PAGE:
Bob’s oldest boy, Tyler, is leaning against Sorley, a stripped down Suzuki Samurai with a homemade plywood roof and four-wheel drive—the name comes from the little rig’s sorrel color. He’s only recently back from Winona, where he’s studying for the priesthood; he’s dressed in a plain t-shirt and sweats, untied duck boots and an old fedora. His little brother’s riding with the men below.
Tyler stands in front of the little 4×4, watching the cowboys work. He’s not like these others—he’s a big kid and prone to discussing philosophy, praying aloud in Latin or singing in Spanish—but he looks at home here and I snap a picture of him, God’s country in his eyes.
The cows are vaccinated, and the fire’s lit. Bob moves between groups of cowboys enjoying cookies and iced tea and assigns them to work as ropers, wrestlers, branders and cutters. Dad and John man the gate, shooing the bravest calves back into the pen. An odd pairing, to be sure—my father will lock up the brakes on the pickup at the sight of a middle finger, and this kid’s wearing as bad as that across his chest.
The ropers ride into a sea of bawling black and throw their loops. They drag the calves out by their hind feet, and the wrestlers topple them to their right sides and pounce on them, one on the head and topside foreleg, the other on the hind feet. The horses keep the rope tight, looking only slightly interested, and the riders watch. Two needles to the neck; blue smoke, the stink of burning hair and the sizzle of flesh. If it’s a bull calf, a few deft strokes with a pocket knife and a squirt of disinfectant. It’s brutal, quick and effective—strangely, the calves bawl loudest when first roped and dragged, and scarcely limp upon release.
Bob is cutting calves, and in just half an hour, his white sleeves are punctuated in red. He keeps his pocket knife in hand, wiping the blade occasionally on his chinks. It’s coarse surgery, without anesthesia or stitches, and I tell him so.
“You’re right,” he says, looking to the next calf. “It’s pretty rough, what we do to these critters.”
The smoke rolls.
The latest issue of The Atlantic ran an ad for the American Indian College Fund, with the tagline, “Have you ever seen a real Indian?” The picture is of a young woman of no obvious ethnicity, with long dark hair, standing near a wooden cabinet full of microscopes. “Carly Kipp, Blackfeet,” the ad reads. “Biology major, tutor, mom, pursuing a doctorate in veterinary medicine, specializing in large-animal surgery.”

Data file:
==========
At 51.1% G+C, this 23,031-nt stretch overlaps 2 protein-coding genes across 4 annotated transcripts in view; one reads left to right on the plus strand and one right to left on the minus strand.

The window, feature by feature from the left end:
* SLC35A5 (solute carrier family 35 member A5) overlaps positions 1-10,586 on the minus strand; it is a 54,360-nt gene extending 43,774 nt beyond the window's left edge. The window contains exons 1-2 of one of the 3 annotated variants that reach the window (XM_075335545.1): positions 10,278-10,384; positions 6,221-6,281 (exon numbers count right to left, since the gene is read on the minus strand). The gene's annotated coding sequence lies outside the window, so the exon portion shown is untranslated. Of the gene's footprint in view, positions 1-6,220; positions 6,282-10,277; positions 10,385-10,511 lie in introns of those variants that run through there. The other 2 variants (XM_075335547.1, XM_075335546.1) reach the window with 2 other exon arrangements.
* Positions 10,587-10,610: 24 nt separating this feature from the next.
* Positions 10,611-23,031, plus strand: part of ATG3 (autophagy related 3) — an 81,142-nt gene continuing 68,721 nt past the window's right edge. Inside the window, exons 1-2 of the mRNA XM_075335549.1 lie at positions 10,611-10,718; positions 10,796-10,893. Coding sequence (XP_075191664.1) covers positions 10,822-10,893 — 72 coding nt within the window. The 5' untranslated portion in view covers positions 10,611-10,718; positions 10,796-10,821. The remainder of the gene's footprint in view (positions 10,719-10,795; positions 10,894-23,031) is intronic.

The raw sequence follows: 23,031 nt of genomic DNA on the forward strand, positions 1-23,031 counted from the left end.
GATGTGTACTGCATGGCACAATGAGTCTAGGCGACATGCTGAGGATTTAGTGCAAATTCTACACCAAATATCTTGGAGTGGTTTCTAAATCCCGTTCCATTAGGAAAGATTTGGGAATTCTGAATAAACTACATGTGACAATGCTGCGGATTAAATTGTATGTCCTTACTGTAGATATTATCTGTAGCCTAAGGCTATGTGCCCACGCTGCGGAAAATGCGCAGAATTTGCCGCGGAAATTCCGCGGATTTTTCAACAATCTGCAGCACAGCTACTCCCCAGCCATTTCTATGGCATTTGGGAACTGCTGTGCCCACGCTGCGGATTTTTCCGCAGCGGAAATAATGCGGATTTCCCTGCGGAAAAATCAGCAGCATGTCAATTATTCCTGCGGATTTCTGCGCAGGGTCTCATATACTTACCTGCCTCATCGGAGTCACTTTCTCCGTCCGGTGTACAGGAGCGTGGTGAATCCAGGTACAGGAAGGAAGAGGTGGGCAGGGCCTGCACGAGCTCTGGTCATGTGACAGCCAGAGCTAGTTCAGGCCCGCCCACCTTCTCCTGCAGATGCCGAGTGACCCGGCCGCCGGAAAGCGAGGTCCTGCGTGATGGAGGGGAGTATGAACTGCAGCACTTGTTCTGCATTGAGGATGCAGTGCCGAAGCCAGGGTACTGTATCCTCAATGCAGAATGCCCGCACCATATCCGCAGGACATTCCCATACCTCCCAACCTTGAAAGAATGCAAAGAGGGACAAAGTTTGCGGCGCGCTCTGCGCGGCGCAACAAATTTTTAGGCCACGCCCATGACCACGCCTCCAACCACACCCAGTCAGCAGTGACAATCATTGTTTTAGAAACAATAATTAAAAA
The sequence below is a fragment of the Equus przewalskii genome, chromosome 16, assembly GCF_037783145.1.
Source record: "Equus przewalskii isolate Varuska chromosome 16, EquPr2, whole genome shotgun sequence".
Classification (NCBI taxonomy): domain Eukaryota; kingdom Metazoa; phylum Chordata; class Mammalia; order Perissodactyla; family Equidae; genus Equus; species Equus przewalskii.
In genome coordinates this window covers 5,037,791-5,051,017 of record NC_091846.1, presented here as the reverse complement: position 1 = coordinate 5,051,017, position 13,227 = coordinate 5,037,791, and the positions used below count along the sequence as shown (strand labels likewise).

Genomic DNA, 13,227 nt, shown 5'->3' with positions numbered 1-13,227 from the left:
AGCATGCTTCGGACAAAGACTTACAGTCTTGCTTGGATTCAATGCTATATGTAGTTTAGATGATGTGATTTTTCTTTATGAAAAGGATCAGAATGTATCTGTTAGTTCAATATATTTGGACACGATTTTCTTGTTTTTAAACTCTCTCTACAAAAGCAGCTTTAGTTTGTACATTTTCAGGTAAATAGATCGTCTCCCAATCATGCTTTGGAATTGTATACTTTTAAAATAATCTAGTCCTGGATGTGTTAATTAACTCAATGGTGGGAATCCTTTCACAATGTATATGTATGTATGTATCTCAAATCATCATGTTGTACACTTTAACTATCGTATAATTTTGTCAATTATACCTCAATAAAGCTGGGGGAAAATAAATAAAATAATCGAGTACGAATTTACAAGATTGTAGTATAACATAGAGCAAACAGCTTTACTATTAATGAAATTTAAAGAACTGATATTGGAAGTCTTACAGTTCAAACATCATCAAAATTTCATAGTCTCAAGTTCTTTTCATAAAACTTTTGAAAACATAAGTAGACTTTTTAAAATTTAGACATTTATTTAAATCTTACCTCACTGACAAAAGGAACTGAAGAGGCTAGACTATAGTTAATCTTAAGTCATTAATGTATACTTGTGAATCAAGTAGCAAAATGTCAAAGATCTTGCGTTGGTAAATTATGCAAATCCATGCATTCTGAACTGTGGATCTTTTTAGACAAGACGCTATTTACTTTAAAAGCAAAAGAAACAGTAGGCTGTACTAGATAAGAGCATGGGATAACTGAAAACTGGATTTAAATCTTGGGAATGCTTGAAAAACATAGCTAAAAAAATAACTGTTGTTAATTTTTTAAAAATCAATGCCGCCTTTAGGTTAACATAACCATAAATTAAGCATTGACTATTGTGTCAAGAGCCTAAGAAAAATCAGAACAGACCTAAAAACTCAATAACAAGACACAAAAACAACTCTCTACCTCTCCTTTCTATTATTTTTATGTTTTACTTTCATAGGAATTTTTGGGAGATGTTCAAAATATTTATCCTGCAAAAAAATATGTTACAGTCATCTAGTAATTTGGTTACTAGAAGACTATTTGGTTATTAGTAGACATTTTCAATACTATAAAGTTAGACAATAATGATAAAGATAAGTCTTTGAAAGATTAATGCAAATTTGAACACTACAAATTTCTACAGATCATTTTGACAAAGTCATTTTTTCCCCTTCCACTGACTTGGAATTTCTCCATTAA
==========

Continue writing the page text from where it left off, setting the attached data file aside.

The work’s nearly done, and Chance and Rachel are leaning against a gate, saying little. He dates her cousin, and he, Rachel and John spent last night beneath the stars on a hide-a-bed couch in the back of a pickup.
When the branding’s finished, it’s dinner—roast beef and beans; mashed potatoes and gravy; bread and salad and beer. Some of the men head home—the rest take up spots on the porch or the lawn. After a bit, two guitars come out, and Bob and Paul (a rancher out of Montana who owns the cattle we branded today) take turns picking—old country songs, rock older still—and discussing how music and cowboying has changed over the years.
“My wife tells me,” says Paul, “that if I want to get back to cowboying, the first thing I gotta do is get rid of about 1,500 head.”
I’m riding a sawhorse next to Chance. He takes his dad’s guitar and begins to play—bits and pieces of more recent rock songs. He finally settles into “Mary Jane’s Last Dance”—bending strings to coax all the heartbreak he can out of them, the lyrics audible only in fits and starts above his playing.
Three-year-old Brendan’s on the porch with Rachel—they’ve been splashing each other with water from a five-gallon pail, and Brendan is soaked. Rachel’s hair is dripping, and Brendan’s new “pet” clothespin is clipped to the back of his shirt—he’s been looking for it for the past twenty minutes. She’s swiped a beer from the ice-filled tub in the grass, and Brendan wants what she’s having. They play together for an hour or more, when nobody asked her to—she’ll make a mother someday. Or someone’s favorite aunt, at least.